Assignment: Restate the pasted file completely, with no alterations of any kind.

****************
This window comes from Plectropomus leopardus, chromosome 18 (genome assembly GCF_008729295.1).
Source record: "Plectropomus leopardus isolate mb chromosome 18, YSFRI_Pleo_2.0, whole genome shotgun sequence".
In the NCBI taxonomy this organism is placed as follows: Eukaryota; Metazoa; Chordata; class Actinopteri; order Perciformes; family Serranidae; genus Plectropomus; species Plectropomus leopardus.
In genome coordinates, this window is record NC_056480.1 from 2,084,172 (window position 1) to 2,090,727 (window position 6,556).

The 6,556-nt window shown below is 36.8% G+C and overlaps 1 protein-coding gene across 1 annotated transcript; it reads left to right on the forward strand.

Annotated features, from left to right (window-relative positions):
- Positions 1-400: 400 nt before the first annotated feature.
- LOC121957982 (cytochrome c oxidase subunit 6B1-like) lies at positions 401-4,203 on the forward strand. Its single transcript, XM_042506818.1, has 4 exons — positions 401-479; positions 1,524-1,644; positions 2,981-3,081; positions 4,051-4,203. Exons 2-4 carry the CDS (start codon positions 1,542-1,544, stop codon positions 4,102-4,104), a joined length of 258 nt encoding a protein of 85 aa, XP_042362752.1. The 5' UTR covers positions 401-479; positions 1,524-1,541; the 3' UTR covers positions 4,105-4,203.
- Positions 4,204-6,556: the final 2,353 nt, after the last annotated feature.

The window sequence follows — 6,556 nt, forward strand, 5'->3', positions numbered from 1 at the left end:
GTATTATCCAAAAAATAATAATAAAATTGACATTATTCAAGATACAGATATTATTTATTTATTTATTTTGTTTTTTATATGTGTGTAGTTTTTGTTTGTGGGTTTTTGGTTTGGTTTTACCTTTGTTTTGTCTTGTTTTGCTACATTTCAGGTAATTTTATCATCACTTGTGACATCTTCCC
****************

This window comes from Plectropomus leopardus, chromosome 18 (genome assembly GCF_008729295.1).
Source record: "Plectropomus leopardus isolate mb chromosome 18, YSFRI_Pleo_2.0, whole genome shotgun sequence".
In the NCBI taxonomy this organism is placed as follows: Eukaryota; Metazoa; Chordata; class Actinopteri; order Perciformes; family Serranidae; genus Plectropomus; species Plectropomus leopardus.
In genome coordinates, this window is record NC_056480.1 from 2,084,172 (window position 1) to 2,090,727 (window position 6,556).

The 6,556-nt window shown below is 36.8% G+C and overlaps 1 protein-coding gene across 1 annotated transcript; it reads left to right on the forward strand.

Annotated features, from left to right (window-relative positions):
- Positions 1-400: 400 nt before the first annotated feature.
- LOC121957982 (cytochrome c oxidase subunit 6B1-like) lies at positions 401-4,203 on the forward strand. Its single transcript, XM_042506818.1, has 4 exons — positions 401-479; positions 1,524-1,644; positions 2,981-3,081; positions 4,051-4,203. Exons 2-4 carry the CDS (start codon positions 1,542-1,544, stop codon positions 4,102-4,104), a joined length of 258 nt encoding a protein of 85 aa, XP_042362752.1. The 5' UTR covers positions 401-479; positions 1,524-1,541; the 3' UTR covers positions 4,105-4,203.
- Positions 4,204-6,556: the final 2,353 nt, after the last annotated feature.

The window sequence follows — 6,556 nt, forward strand, 5'->3', positions numbered from 1 at the left end:
GTATTATCCAAAAAATAATAATAAAATTGACATTATTCAAGATACAGATATTATTTATTTATTTATTTTGTTTTTTATATGTGTGTAGTTTTTGTTTGTGGGTTTTTGGTTTGGTTTTACCTTTGTTTTGTCTTGTTTTGCTACATTTCAGGTAATTTTATCATCACTTGTGACATCTTCCC